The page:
Day Four: Trust, deep dives into the relationships we have with our bodies. Sometimes they are good and sometimes they aren’t. Alyson explains that there are different factors to that, especially the not so nice stuff. She poses the question; can you trust your body? For me, it’s been a question I’ve been posing with since my accident. Working out was something I did willingly to make my body stronger, and I had prioritized it heavily in the weeks before the accident. During recovery I’d ask myself, “I worked hard to build up my strength and endurance, why did this happen?” As inspiring as it is to start from square one, it’s also debilitating. I’m slowly starting to gain the trust back with my body as time progresses.
Alyson explains trust is a building block. It’s earned over time. But most importantly, she explains that through gaining trust, is self-discovery. For me, I learned two things: to ask for help and to understand my limitations better. Man, asking for help is hard. Especially for an independent boss babe like me–I'm too prideful. Since my injury, I’ve had to surrender to having people help me even when it felt coddling at times. I think this is something people relate to.
My doctor told me I could only lift the weight of my phone in my right hand. Have I done that recently? No. With the progression of movement sometimes I can be too confident. Just a few days ago, I was making oatmeal on the stovetop and picked up the pot with my bad arm. It didn’t hurt, I’m just physically too weak. While I could pick up other things like my water bottler or a coffee mug, I still have limitations. This is okay. It’s all about progression and trusting myself that when I find my limit, I won’t push too hard again. Only when I am ready.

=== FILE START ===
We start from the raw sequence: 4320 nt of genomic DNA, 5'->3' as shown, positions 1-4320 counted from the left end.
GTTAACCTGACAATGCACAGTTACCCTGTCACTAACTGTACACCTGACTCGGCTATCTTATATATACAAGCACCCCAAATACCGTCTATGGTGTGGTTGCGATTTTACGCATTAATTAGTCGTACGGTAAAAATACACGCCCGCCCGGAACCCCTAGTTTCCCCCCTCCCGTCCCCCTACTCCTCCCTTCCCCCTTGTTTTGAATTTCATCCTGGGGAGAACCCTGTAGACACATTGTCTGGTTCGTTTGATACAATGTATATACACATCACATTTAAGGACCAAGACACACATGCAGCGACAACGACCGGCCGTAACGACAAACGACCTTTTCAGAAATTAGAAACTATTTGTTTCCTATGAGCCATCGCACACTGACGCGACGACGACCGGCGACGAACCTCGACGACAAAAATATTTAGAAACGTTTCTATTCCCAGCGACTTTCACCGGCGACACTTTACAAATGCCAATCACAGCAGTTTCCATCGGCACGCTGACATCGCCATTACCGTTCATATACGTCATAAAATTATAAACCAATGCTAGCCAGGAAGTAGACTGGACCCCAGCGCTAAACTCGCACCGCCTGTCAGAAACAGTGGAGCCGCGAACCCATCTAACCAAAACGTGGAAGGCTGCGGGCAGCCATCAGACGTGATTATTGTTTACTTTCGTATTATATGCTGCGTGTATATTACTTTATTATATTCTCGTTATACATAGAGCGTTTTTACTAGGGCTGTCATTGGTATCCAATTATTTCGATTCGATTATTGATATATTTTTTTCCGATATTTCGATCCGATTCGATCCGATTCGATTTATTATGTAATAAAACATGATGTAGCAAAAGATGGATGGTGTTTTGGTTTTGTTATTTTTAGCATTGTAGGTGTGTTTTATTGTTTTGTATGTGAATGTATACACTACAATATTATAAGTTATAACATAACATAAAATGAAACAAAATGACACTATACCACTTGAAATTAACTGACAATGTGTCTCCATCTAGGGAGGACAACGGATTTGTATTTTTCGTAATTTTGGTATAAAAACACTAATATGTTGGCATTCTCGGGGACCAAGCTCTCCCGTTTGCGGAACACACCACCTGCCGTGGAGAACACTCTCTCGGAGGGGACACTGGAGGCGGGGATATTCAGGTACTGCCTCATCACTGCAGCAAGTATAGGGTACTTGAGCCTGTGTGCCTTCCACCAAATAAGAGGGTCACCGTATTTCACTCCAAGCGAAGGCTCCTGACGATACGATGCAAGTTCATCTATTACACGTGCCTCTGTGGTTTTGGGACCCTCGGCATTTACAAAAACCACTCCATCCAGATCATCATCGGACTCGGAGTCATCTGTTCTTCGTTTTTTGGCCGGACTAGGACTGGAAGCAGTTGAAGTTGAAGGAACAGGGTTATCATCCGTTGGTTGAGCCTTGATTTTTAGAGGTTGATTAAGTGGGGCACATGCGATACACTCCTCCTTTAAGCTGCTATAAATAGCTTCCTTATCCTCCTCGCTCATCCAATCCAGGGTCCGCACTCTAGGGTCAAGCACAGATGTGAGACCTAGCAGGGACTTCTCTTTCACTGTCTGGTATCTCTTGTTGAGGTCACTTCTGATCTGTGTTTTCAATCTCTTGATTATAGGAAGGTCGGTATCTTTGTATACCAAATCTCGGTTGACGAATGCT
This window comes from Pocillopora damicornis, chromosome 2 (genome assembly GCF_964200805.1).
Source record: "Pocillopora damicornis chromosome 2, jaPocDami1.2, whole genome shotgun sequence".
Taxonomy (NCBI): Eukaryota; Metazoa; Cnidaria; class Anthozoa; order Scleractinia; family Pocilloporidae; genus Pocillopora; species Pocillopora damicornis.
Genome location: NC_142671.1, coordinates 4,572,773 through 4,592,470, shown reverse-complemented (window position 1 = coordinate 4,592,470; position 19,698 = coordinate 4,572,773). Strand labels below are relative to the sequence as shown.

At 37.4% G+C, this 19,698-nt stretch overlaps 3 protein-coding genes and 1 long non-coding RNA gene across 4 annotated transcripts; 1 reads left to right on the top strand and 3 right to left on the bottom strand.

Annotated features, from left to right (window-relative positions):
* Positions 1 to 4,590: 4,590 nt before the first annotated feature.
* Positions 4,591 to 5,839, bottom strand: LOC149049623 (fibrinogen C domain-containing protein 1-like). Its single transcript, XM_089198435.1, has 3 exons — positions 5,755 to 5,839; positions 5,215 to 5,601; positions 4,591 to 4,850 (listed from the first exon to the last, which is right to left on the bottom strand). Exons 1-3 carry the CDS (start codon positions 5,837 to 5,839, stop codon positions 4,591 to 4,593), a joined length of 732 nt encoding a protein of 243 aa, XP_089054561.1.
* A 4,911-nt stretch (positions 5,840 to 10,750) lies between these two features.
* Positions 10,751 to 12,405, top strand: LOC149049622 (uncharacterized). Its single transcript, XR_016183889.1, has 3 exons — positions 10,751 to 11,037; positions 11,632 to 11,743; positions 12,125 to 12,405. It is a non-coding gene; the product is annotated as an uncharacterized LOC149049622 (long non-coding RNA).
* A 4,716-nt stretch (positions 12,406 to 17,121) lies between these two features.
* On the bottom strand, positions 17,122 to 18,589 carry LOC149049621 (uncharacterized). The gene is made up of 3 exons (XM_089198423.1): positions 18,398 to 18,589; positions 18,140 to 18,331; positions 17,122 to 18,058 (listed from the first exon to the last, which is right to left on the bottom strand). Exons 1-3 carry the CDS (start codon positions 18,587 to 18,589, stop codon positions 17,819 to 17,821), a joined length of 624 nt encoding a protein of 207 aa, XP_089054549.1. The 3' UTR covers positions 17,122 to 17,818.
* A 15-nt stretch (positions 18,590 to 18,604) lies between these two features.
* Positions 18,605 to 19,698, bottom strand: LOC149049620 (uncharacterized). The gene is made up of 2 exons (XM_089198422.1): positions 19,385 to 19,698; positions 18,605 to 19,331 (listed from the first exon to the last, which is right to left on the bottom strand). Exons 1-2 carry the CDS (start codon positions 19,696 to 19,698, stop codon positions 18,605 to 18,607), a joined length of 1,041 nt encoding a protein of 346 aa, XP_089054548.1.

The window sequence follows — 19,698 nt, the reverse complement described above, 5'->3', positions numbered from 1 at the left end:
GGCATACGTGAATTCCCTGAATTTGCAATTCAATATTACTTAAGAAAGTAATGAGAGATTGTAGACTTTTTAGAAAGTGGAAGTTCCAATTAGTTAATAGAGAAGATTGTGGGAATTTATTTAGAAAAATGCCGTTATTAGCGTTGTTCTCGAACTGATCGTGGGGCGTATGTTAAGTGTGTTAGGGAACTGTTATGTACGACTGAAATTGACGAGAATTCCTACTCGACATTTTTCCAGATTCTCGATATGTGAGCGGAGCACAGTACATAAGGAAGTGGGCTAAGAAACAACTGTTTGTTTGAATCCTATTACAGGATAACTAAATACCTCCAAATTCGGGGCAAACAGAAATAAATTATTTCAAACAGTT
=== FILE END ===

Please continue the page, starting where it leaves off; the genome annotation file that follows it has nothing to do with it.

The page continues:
We’re well into this journey and I wouldn’t consider any of it so far in the realm of a review. So, let me get to that and say my closing thoughts with the program.
I said it before and I’ll say it again, shouting from the rooftops, this program is so authentic. It has the intention to truly help someone treat themselves healthier.
It is rehabilitating. I had started this program way before my broken arm as a way to connect with my body and mind; now, I am using it as a form of rehab. I’m not saying to do this instead of therapy-do what works best for you–but it has the personability that you may find with a psychologist or counselor in therapy. In that respect, my experiences with my psychologist were guided and intended for me to act to do better.
Alyson isn’t a therapist, nor does she claim to be, although, with the amount of resources she has in her program it definitely seems that way. Giving the facts. I did say that the program shifts its focus from mind one day to body the next; however, it does have the capacity to jump around. It comes back to the idea of fluidity: the driving force of her program. Yes, the program is structured, which is great, but you have the room within the 7 days to expand further and to explore each day for as long as you want (Alyson encourages this).
I personally found the journals more effective during the days focusing on the body. The movement intrigued me more and were exercises I’ve never done before.
In closing, Alyson’s great. She had a way to break me from harmful cycles and observe myself in certain spaces. Most importantly, she helped me through post-surgery. I had no idea how that was going to go but, in the end, it’s the motivation to not prioritize one above the other: mind or movement. Instead, it’s all connected and therefore deserves equal care.